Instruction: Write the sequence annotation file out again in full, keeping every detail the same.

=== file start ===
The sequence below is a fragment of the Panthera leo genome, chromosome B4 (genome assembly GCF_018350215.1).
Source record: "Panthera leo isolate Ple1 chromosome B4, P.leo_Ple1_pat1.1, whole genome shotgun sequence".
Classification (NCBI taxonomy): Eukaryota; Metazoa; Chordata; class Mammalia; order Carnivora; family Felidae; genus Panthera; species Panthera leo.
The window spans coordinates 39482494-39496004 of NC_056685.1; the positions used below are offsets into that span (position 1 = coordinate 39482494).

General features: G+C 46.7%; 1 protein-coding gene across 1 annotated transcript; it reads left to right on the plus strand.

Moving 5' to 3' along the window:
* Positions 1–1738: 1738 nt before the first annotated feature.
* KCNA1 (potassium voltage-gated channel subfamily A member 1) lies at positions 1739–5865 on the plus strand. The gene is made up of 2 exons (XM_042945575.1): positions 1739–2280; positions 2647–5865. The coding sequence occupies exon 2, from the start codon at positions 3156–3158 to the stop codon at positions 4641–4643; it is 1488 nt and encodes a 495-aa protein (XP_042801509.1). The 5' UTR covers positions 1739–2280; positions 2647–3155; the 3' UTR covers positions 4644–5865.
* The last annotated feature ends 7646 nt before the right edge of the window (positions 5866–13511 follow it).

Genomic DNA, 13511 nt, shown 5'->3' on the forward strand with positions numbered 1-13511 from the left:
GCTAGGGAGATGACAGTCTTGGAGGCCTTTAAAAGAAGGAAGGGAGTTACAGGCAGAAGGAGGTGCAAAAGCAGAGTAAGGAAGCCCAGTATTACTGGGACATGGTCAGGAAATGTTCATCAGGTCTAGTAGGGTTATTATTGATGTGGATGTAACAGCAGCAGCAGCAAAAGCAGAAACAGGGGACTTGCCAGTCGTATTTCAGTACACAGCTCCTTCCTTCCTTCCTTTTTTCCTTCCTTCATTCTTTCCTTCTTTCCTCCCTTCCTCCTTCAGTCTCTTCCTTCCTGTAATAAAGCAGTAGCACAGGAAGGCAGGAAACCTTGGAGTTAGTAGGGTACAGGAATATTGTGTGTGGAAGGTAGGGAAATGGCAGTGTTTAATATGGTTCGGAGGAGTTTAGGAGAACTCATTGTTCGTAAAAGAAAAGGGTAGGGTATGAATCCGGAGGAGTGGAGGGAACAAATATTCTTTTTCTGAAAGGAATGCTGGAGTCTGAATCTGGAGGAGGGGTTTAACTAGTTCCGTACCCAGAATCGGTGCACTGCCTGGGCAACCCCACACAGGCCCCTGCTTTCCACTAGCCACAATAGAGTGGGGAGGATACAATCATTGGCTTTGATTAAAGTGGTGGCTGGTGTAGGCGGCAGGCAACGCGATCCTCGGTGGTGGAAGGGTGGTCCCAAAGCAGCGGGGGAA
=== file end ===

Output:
The sequence below is a fragment of the Panthera leo genome, chromosome B4 (genome assembly GCF_018350215.1).
Source record: "Panthera leo isolate Ple1 chromosome B4, P.leo_Ple1_pat1.1, whole genome shotgun sequence".
Classification (NCBI taxonomy): Eukaryota; Metazoa; Chordata; class Mammalia; order Carnivora; family Felidae; genus Panthera; species Panthera leo.
The window spans coordinates 39482494-39496004 of NC_056685.1; the positions used below are offsets into that span (position 1 = coordinate 39482494).

General features: G+C 46.7%; 1 protein-coding gene across 1 annotated transcript; it reads left to right on the plus strand.

Moving 5' to 3' along the window:
* Positions 1–1738: 1738 nt before the first annotated feature.
* KCNA1 (potassium voltage-gated channel subfamily A member 1) lies at positions 1739–5865 on the plus strand. The gene is made up of 2 exons (XM_042945575.1): positions 1739–2280; positions 2647–5865. The coding sequence occupies exon 2, from the start codon at positions 3156–3158 to the stop codon at positions 4641–4643; it is 1488 nt and encodes a 495-aa protein (XP_042801509.1). The 5' UTR covers positions 1739–2280; positions 2647–3155; the 3' UTR covers positions 4644–5865.
* The last annotated feature ends 7646 nt before the right edge of the window (positions 5866–13511 follow it).

Genomic DNA, 13511 nt, shown 5'->3' on the forward strand with positions numbered 1-13511 from the left:
GCTAGGGAGATGACAGTCTTGGAGGCCTTTAAAAGAAGGAAGGGAGTTACAGGCAGAAGGAGGTGCAAAAGCAGAGTAAGGAAGCCCAGTATTACTGGGACATGGTCAGGAAATGTTCATCAGGTCTAGTAGGGTTATTATTGATGTGGATGTAACAGCAGCAGCAGCAAAAGCAGAAACAGGGGACTTGCCAGTCGTATTTCAGTACACAGCTCCTTCCTTCCTTCCTTTTTTCCTTCCTTCATTCTTTCCTTCTTTCCTCCCTTCCTCCTTCAGTCTCTTCCTTCCTGTAATAAAGCAGTAGCACAGGAAGGCAGGAAACCTTGGAGTTAGTAGGGTACAGGAATATTGTGTGTGGAAGGTAGGGAAATGGCAGTGTTTAATATGGTTCGGAGGAGTTTAGGAGAACTCATTGTTCGTAAAAGAAAAGGGTAGGGTATGAATCCGGAGGAGTGGAGGGAACAAATATTCTTTTTCTGAAAGGAATGCTGGAGTCTGAATCTGGAGGAGGGGTTTAACTAGTTCCGTACCCAGAATCGGTGCACTGCCTGGGCAACCCCACACAGGCCCCTGCTTTCCACTAGCCACAATAGAGTGGGGAGGATACAATCATTGGCTTTGATTAAAGTGGTGGCTGGTGTAGGCGGCAGGCAACGCGATCCTCGGTGGTGGAAGGGTGGTCCCAAAGCAGCGGGGGAA